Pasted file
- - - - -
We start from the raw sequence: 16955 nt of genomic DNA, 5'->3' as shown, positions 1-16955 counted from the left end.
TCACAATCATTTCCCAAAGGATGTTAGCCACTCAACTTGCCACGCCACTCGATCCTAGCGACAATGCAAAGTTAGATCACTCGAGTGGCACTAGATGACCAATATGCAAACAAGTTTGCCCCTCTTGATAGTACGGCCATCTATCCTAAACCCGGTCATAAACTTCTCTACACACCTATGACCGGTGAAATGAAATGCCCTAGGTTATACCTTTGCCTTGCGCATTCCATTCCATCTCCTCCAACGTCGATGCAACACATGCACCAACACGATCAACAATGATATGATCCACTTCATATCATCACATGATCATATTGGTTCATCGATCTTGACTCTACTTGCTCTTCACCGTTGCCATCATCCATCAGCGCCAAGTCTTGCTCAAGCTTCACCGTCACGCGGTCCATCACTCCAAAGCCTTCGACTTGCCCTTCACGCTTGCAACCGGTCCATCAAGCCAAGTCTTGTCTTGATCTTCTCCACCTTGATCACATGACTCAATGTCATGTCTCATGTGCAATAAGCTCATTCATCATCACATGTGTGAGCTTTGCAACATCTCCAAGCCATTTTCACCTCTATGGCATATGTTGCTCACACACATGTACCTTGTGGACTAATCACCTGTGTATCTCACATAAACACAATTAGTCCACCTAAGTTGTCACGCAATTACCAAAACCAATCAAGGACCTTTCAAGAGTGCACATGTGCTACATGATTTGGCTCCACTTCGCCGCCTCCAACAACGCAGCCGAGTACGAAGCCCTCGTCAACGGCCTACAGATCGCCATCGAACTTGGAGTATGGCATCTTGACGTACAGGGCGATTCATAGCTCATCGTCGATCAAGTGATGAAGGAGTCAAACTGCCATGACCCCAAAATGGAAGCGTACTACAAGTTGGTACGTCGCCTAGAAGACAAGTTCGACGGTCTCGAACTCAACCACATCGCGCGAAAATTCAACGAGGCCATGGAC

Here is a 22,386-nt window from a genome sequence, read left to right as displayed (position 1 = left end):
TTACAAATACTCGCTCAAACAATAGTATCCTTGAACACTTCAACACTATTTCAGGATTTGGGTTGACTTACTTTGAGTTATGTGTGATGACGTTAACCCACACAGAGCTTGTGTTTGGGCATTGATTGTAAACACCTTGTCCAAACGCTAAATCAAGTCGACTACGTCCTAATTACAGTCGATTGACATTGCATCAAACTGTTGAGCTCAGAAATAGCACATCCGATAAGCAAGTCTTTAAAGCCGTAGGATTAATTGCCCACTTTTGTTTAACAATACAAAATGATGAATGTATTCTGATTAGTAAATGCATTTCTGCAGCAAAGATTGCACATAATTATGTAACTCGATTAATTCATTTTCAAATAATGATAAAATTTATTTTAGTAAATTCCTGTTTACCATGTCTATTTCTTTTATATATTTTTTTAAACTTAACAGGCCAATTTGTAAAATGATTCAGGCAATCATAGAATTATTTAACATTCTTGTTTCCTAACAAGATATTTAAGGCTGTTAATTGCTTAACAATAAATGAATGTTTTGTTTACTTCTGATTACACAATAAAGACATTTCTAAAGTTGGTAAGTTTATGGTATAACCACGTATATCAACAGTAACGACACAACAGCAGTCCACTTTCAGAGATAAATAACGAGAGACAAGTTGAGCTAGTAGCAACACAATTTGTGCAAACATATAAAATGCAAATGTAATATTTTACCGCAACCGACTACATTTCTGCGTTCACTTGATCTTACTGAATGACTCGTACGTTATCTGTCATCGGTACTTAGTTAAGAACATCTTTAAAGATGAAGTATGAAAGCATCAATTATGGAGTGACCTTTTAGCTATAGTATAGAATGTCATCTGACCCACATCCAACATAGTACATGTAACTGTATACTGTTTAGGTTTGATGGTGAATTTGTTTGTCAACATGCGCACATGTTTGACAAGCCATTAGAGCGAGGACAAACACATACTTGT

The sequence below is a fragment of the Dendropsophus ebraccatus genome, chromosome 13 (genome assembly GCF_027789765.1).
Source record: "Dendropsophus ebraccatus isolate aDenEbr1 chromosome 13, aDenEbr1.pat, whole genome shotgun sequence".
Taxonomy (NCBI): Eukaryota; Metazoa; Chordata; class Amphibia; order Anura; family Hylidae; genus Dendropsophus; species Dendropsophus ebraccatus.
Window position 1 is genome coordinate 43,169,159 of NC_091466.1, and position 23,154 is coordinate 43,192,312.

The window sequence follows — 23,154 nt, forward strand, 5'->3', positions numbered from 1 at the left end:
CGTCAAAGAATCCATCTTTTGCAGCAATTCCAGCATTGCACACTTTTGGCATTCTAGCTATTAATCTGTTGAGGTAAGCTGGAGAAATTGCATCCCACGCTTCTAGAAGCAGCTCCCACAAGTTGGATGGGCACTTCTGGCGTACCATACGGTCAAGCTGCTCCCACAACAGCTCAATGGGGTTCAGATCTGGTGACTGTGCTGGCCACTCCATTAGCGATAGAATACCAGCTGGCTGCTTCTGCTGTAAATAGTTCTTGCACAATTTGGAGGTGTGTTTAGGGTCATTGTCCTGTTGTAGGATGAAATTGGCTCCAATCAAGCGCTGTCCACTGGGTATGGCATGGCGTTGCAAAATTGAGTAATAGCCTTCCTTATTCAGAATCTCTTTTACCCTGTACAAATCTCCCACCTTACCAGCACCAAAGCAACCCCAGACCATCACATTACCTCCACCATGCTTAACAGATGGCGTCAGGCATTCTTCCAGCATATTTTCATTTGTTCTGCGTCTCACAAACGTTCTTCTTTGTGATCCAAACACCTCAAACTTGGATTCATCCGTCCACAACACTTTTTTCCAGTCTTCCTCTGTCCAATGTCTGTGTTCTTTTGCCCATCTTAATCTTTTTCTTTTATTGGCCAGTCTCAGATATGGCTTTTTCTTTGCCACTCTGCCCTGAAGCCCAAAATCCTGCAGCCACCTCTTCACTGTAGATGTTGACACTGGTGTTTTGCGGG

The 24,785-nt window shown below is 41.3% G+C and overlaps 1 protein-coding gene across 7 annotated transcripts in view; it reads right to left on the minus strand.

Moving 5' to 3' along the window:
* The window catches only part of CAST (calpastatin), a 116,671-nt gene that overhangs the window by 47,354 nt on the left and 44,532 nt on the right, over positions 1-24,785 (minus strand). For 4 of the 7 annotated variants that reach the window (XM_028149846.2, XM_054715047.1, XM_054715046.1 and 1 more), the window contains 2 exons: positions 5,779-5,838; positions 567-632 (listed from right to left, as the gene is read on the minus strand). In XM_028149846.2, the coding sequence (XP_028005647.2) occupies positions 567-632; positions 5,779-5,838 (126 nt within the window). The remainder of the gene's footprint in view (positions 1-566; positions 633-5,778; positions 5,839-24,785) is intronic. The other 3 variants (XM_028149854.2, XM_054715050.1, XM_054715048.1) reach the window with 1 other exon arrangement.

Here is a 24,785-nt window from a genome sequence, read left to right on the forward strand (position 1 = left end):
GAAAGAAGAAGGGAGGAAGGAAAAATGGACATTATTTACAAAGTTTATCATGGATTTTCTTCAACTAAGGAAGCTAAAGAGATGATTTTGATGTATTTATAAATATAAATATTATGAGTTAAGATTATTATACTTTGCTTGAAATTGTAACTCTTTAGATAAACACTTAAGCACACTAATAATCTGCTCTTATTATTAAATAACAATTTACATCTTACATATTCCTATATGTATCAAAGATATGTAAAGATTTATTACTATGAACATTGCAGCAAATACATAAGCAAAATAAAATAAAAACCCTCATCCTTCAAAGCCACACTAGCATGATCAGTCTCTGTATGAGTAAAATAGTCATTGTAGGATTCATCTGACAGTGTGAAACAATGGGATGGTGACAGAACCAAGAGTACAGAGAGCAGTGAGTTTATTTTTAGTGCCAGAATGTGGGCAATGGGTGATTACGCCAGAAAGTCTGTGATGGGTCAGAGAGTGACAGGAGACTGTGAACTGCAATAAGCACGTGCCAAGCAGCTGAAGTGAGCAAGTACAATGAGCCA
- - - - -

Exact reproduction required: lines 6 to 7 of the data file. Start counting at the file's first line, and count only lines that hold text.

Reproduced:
Source record: "Dendropsophus ebraccatus isolate aDenEbr1 chromosome 13, aDenEbr1.pat, whole genome shotgun sequence".
Taxonomy (NCBI): Eukaryota; Metazoa; Chordata; class Amphibia; order Anura; family Hylidae; genus Dendropsophus; species Dendropsophus ebraccatus.